The 'magma symphony' could help predict volcanic eruptions
Mount Etna in southern Italy is Europe's most active volcano.
Volcanologists say the inaudible rumbling sound coming from the bowels of a volcano could help predict its eruption, providing endangered residents with a warning.
A team studying infrasound – sounds too low in frequency for humans to hear – emitted by volcanoes like Mount Etna in Italy have found that magmatic rumblings change noticeably at the height of the volcano. approaching an eruption.
When the magma explodes, the sound waves reverberate in the crater and as in an instrument of the brass family, a trombone for example, one gets some grades, explained Leighton Watson, a researcher at the University of Canterbury who was part of the multinational team.
As the magma rises, the note changes, like the movement of a trombone arm, he described to AFP.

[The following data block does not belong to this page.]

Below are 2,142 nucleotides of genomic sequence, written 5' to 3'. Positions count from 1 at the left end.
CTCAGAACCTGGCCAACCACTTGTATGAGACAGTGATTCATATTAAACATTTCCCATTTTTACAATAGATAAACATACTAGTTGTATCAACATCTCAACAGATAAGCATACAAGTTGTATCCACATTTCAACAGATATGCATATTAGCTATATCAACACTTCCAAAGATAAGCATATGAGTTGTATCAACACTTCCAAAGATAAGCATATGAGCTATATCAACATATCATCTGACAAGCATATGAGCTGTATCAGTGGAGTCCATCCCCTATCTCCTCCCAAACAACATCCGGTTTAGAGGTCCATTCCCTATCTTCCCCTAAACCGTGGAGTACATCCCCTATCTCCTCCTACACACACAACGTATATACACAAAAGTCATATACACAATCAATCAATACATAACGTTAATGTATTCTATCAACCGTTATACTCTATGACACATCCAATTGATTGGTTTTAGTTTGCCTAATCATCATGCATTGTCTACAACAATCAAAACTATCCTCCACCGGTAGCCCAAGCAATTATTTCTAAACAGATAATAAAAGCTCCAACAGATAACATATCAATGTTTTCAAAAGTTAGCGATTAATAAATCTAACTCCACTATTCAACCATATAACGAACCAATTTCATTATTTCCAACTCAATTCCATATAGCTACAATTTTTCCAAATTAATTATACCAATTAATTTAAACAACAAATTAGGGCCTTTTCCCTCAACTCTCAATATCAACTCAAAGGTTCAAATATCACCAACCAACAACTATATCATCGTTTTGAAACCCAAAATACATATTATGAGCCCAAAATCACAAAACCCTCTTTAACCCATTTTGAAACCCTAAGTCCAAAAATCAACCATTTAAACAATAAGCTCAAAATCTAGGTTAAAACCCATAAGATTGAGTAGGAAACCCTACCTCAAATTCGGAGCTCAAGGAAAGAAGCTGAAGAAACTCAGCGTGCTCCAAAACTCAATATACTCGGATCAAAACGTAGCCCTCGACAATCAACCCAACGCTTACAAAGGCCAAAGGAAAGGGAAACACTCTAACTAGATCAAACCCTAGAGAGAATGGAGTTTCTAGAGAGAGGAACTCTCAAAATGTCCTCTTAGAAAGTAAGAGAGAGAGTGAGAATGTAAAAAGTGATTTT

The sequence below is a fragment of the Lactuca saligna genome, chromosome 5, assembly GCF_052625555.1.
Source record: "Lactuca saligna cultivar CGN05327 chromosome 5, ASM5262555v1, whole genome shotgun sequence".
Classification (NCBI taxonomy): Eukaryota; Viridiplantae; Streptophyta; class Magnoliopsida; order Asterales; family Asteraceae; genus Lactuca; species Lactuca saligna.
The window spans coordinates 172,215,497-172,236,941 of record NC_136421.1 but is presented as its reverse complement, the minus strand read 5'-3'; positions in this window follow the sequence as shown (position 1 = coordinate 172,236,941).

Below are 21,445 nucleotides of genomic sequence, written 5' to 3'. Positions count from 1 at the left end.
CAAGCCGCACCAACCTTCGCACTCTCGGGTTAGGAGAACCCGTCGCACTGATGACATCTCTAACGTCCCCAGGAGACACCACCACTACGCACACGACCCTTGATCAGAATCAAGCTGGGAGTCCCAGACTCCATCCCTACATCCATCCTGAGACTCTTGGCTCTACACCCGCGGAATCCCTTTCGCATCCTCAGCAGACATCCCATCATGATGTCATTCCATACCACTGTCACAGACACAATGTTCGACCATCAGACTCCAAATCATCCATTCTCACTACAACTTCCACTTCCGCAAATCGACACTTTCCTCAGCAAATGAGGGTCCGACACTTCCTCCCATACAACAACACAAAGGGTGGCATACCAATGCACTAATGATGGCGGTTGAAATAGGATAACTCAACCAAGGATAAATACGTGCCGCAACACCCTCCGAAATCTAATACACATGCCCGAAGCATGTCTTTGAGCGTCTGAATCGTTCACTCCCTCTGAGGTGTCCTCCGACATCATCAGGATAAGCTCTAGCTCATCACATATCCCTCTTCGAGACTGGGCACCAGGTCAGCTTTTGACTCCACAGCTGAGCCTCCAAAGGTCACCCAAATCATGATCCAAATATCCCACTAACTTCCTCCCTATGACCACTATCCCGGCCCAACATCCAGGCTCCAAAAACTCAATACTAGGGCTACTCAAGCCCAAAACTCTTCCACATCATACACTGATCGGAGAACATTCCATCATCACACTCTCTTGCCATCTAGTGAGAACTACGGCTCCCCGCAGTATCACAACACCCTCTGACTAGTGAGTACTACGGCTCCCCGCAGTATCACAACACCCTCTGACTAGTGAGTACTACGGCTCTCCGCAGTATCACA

Before Mount Etna ejected its smoke and ash into the air in February 2021, its melody had begun to change.
The peak frequency increased , increased and increased, and the reason for this was that the magma was rising in the crater.
By determining which notes correspond to each level of magma, predictions could be made about eruptions at come.
Watson and the team of scientists based in Italy and the United States estimate that the notes could possibly give several hours notice before an eruption.
Current methods Monitoring magma levels involves flying over or climbing the crater in a helicopter to take measurements inside, both of which are dangerous and expensive and cannot be done all the time.
< p class="e-p">The new method requires probes that can be placed miles away from the volcano.
The group's results, published this week in the journal Scientific Reports, show that there is still a long way to go before forecasts are reliable. And the method does not work for all volcanoes.
In addition to Etna, Piton de la Fournaise in Reunion, Kilauea in Hawaii or Villarrica in Chile are all candidates for further study.